Russia, Georgia: Crisis Continues

Global Voices Online
Friday, October 6, 2006

As the confrontation between Georgia and Russia continues, so does the discussion of it in the Russian blogosphere. Below are some of the exchanges, translated from Russian.

LJ user plushev writes:

I don't even remember when nearly everyone was writing on one subject. Beslan, perhaps. Was there anything like this after Beslan? [...]

What follows is a selection of Georgia-related quotes from plushev's LJ friends' journals: one blogger worries about president Putin's mental health, a few others crave Georgian food (Moscow authorities have shut down several Georgian restaurants), there are mentions of sculptor Zurab Tsereteli and writer Boris Akunin (Grigoriy Chkhartishvili), both of whom are Georgia-born, and both, as of today, are reportedly under investigation for tax evasion and fraud. LJ user cook (Sergei Parkhomenko) shares this "I'm Georgian" ("Ya gruzin") solidarity badge:

LJ user individuumus adopts the image for his userpic:

LJ user alisezus gets someone to add a Georgian flag to hers:

She writes:

You see, I don't care about Saakashvili's regime at all, but I do care about the fact that ethnic cleansing is taking place in Moscow and its excuse is the fight against Saakashvili's regime. [...] Yes, I am for the Georgians who are being abused in Russia.

In the comments to plushev's LJ roundup, bloggers discuss the seeming hopelessness of the situation - and wonder if they as bloggers can change anything:

_ko_alla: Do you think this can stop the shame that's taking place now? Our officials will read it - and it'll move them and they'll change their minds?

We write about it, discuss it among each other, but what's the use...

plushev: Do you mean you'd like the LJ to have a direct impact?

_ko_alla: Wouldn't you like it? :-))

Seriously, though, the only result of all these discussions is the possibility to find people who share your beliefs. To see that the nonsense of the authorities isn't absolute and that normal people still exist...

thespinningone: Right.. =\ Intelligentsia will, of course, sympathize and voice discontent, but the masses are either indifferent to this anti-Georgian state policy, or they [approve of it], imho...

_ko_alla: Exactly: it's not just the official position that's frightening, but the opinion of the majority as well [...].

Those labelled "the minority" seem pretty vocal, however, and pretty inventive in their dissent. LJ user o-b-vinitel writes:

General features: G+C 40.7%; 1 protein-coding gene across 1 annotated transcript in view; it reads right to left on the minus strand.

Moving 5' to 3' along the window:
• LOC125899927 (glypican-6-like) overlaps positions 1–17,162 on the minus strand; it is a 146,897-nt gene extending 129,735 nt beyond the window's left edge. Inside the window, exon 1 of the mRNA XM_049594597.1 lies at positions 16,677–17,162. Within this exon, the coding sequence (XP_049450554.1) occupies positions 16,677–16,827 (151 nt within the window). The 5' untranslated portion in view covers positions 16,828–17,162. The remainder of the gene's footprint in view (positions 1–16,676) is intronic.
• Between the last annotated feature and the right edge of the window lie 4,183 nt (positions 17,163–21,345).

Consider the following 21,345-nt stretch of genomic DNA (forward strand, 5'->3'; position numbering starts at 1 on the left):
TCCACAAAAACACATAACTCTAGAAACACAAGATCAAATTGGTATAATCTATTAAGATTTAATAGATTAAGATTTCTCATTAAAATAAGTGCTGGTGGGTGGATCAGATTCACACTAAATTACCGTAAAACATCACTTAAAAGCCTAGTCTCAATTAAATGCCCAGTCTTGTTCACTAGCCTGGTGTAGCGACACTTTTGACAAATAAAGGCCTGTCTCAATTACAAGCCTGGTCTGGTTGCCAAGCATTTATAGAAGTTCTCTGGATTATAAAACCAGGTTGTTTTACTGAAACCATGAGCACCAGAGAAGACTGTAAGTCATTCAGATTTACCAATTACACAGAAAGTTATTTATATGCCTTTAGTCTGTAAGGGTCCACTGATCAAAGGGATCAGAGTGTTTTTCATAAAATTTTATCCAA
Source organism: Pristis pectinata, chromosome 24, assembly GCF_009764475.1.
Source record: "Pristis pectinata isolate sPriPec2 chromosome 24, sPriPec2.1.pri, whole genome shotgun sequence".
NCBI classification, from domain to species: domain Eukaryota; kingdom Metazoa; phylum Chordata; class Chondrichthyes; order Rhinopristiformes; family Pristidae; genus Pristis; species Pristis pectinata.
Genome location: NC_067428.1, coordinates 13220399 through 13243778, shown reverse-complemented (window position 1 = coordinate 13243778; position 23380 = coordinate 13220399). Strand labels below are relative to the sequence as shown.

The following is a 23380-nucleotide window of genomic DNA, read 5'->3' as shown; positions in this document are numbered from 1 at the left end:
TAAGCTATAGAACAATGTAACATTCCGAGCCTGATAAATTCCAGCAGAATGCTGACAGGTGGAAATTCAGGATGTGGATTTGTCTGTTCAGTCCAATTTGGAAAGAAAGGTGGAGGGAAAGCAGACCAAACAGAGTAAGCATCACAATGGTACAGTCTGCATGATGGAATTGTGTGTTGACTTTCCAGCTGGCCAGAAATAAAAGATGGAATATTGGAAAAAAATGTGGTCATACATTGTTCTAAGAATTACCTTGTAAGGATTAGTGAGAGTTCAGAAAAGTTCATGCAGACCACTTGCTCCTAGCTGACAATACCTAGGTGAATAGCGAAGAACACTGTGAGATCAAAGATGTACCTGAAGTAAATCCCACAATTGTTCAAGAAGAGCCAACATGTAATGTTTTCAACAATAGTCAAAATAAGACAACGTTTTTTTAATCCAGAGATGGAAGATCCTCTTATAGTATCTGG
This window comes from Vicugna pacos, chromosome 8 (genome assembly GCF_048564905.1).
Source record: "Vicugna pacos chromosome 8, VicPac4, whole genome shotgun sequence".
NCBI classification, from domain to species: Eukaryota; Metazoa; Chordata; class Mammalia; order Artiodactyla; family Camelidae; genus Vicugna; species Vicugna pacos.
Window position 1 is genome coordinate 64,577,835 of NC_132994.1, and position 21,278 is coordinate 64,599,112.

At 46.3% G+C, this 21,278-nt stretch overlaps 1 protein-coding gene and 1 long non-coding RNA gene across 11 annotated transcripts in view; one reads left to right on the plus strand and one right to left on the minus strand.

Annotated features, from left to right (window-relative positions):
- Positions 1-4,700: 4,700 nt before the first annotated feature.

If there's a need to hide a Georgian family from the [Federal Security Service], I can help.

Georgian cuisine, again, seems like a good weapon in the current situation. LJ user kmaka writes:

[The only way I can help]

I'm on my way to buy ingredients for khachapuri. Kharcho, lobio and chakhokhbili are in my plans, too.

Very ashamed [because of the situation]. Disgusting jackals.

If someone needs it - there's a Georgian cuisine chapter here [in Russian].

LJ user mash-ka has similar intentions:

my personal
i won't be lazy and will cook
khachapurrrrrrrrrri and satsivi.
my personal protest action, damn it.


In an earlier post, LJ user plushev points out the sad irony present in the ways the Russian authorities are dealing with the crisis - and the ways in which they are fighting organized crime:

A political component in crime prevention

The latest events demonstrate vividly that it's very easy to overcome ethnic criminal groups: all it takes is to [have a fight] at the highest level with the countries from which members [of these groups] originate. But according to this logic, Russian criminals are absolutely safe - to [break up] with oneself isn't a trivial task. But on the other hand, our own bandits are quite bearable, because they are a lot more pleasant and are easier to understand. And above all, they are a lot more spiritual.

Comments reveal that while for some criminal situation in Russia is an abstract topic, for others it's personal - and very painful:

hetribadi: Russian criminals will be overcome when Muslims become the majority in Russia. Then it'll be possible to say that all the trouble is caused by Russians.

frolin: I think that it's all very well. If you get a new playground for kids in your backyard because of the geopolitical confrontations - will you be upset?

plushev: Of course, I will. I've always assumed that children's playgrounds are to be built on my taxes, that are being ripped off me regularly once a month, and now it turns out that in addition to this, there should also be a geopolitical confrontation. I'm all for being happy about it, but only if they eliminate the income tax.


plushev: [Nature abhors a vacuum], as we know. One criminal entity will undoubtedly be replaced by another, mono- or multiethnic. So quantitatively nothing whatsoever is going to change, no matter how many [punitive] actions they stage to show off. Until the system that protects these criminal entities is destroyed. [This very system] is now chasing the Georgian bandits around - who but not [this system] knows better where to look for them. They are just unlucky, that's it.


timoha67: No matter what, it's easier to live next to our own bandits... They are, in one way or another, "the guys from the [same neighborhood]" who went to the same school with you, who grew up in the same culture with you... And it's possible to come to an agreement with them...

plushev: Aha, tell it to my papa, who was killed at the request of one Russian bastard by the twenty other Russian bastards.

sluza: You serious?

plushev: [Yes.]

timoha67: There are enough bastards everywhere...

plushev: But you promised it'd be easier to come to an agreement with them. So I decided to find out where they do come to agreements, thought you'd know.

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